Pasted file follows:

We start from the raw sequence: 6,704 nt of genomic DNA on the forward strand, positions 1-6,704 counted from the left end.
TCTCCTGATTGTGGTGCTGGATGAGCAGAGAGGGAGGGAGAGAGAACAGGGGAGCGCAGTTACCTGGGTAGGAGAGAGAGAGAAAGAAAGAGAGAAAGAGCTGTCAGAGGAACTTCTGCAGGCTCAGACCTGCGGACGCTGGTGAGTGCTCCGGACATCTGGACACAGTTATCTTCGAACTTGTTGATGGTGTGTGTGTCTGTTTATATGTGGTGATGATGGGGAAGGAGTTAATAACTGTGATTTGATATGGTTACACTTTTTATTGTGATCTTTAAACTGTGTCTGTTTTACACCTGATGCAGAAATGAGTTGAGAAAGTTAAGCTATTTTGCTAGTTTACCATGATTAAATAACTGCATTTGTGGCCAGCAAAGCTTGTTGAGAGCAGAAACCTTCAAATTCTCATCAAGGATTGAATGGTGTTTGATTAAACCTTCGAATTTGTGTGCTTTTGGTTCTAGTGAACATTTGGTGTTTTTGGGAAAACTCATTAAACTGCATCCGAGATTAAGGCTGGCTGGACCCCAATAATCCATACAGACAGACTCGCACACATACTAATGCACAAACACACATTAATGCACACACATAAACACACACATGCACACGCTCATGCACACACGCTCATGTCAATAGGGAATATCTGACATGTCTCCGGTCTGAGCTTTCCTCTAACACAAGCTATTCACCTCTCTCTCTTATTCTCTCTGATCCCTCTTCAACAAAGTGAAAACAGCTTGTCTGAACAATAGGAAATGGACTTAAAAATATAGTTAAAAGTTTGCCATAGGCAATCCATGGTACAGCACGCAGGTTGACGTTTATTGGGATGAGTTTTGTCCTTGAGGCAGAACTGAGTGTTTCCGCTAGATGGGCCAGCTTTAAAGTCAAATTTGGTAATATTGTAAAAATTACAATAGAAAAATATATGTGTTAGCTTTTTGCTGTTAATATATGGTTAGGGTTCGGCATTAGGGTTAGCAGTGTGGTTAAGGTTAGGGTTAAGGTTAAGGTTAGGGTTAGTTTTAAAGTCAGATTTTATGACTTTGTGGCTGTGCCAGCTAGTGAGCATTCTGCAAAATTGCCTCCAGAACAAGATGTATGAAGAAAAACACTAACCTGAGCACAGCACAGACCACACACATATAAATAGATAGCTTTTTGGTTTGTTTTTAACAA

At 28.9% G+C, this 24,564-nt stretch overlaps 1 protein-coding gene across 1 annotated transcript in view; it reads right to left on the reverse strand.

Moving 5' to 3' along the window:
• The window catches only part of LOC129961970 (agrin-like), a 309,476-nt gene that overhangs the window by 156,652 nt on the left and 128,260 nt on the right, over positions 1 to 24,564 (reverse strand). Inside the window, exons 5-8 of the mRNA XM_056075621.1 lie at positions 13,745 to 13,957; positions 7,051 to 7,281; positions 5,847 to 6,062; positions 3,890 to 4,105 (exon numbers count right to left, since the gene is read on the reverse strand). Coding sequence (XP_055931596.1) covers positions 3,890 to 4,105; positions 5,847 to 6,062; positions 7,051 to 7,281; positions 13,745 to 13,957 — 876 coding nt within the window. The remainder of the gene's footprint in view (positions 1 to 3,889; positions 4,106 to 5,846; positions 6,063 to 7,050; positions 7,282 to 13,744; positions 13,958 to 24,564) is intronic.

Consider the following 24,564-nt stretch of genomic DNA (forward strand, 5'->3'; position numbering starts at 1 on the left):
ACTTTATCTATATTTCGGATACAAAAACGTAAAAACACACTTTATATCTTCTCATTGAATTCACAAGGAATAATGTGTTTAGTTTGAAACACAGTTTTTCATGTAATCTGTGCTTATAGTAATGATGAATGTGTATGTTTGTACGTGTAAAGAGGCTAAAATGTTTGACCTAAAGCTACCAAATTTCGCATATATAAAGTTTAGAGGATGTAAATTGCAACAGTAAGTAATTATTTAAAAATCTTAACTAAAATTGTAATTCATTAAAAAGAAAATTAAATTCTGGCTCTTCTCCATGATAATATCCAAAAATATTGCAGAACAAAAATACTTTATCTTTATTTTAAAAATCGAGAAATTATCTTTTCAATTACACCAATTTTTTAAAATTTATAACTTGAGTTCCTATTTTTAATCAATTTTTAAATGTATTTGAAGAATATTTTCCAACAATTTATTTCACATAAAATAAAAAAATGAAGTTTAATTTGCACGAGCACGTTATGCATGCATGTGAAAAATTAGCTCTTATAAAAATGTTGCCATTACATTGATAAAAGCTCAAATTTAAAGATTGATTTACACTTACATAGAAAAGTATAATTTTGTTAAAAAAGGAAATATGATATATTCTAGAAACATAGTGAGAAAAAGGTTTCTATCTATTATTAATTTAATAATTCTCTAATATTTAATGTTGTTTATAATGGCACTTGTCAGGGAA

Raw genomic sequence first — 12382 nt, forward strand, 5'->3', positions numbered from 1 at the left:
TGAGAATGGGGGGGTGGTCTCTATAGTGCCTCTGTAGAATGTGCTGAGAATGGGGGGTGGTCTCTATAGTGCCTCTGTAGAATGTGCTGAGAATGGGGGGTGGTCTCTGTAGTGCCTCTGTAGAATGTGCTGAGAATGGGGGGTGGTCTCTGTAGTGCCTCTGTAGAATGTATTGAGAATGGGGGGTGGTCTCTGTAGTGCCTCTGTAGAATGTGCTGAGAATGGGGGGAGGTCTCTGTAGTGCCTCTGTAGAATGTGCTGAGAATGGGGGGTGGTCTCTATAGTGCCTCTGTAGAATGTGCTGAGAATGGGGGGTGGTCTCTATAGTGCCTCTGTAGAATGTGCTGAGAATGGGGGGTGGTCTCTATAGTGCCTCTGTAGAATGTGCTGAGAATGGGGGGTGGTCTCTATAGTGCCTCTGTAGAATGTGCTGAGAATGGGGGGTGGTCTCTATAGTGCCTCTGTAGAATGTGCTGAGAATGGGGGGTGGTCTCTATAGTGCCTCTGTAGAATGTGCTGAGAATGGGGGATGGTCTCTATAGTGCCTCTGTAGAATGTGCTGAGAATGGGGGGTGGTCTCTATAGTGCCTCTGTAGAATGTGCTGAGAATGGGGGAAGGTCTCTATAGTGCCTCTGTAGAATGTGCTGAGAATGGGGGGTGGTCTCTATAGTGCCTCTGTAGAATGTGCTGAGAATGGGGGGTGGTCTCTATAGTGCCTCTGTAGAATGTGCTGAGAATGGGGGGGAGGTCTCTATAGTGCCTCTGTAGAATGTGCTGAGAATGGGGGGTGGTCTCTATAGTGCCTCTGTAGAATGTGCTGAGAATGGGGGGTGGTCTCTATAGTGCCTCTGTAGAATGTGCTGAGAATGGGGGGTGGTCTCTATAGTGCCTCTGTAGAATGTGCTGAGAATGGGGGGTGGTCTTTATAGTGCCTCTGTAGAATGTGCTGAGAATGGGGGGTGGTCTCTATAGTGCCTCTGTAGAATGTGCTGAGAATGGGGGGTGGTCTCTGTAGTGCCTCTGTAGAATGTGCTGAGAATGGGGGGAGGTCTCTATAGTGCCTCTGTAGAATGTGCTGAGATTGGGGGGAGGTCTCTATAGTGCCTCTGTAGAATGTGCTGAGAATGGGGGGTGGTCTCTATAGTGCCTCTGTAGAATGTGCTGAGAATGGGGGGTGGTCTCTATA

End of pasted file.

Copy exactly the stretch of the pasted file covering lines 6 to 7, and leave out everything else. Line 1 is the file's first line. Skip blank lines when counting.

Consider the following 24,564-nt stretch of genomic DNA (forward strand, 5'->3'; position numbering starts at 1 on the left):
ACTTTATCTATATTTCGGATACAAAAACGTAAAAACACACTTTATATCTTCTCATTGAATTCACAAGGAATAATGTGTTTAGTTTGAAACACAGTTTTTCATGTAATCTGTGCTTATAGTAATGATGAATGTGTATGTTTGTACGTGTAAAGAGGCTAAAATGTTTGACCTAAAGCTACCAAATTTCGCATATATAAAGTTTAGAGGATGTAAATTGCAACAGTAAGTAATTATTTAAAAATCTTAACTAAAATTGTAATTCATTAAAAAGAAAATTAAATTCTGGCTCTTCTCCATGATAATATCCAAAAATATTGCAGAACAAAAATACTTTATCTTTATTTTAAAAATCGAGAAATTATCTTTTCAATTACACCAATTTTTTAAAATTTATAACTTGAGTTCCTATTTTTAATCAATTTTTAAATGTATTTGAAGAATATTTTCCAACAATTTATTTCACATAAAATAAAAAAATGAAGTTTAATTTGCACGAGCACGTTATGCATGCATGTGAAAAATTAGCTCTTATAAAAATGTTGCCATTACATTGATAAAAGCTCAAATTTAAAGATTGATTTACACTTACATAGAAAAGTATAATTTTGTTAAAAAAGGAAATATGATATATTCTAGAAACATAGTGAGAAAAAGGTTTCTATCTATTATTAATTTAATAATTCTCTAATATTTAATGTTGTTTATAATGGCACTTGTCAGGGAA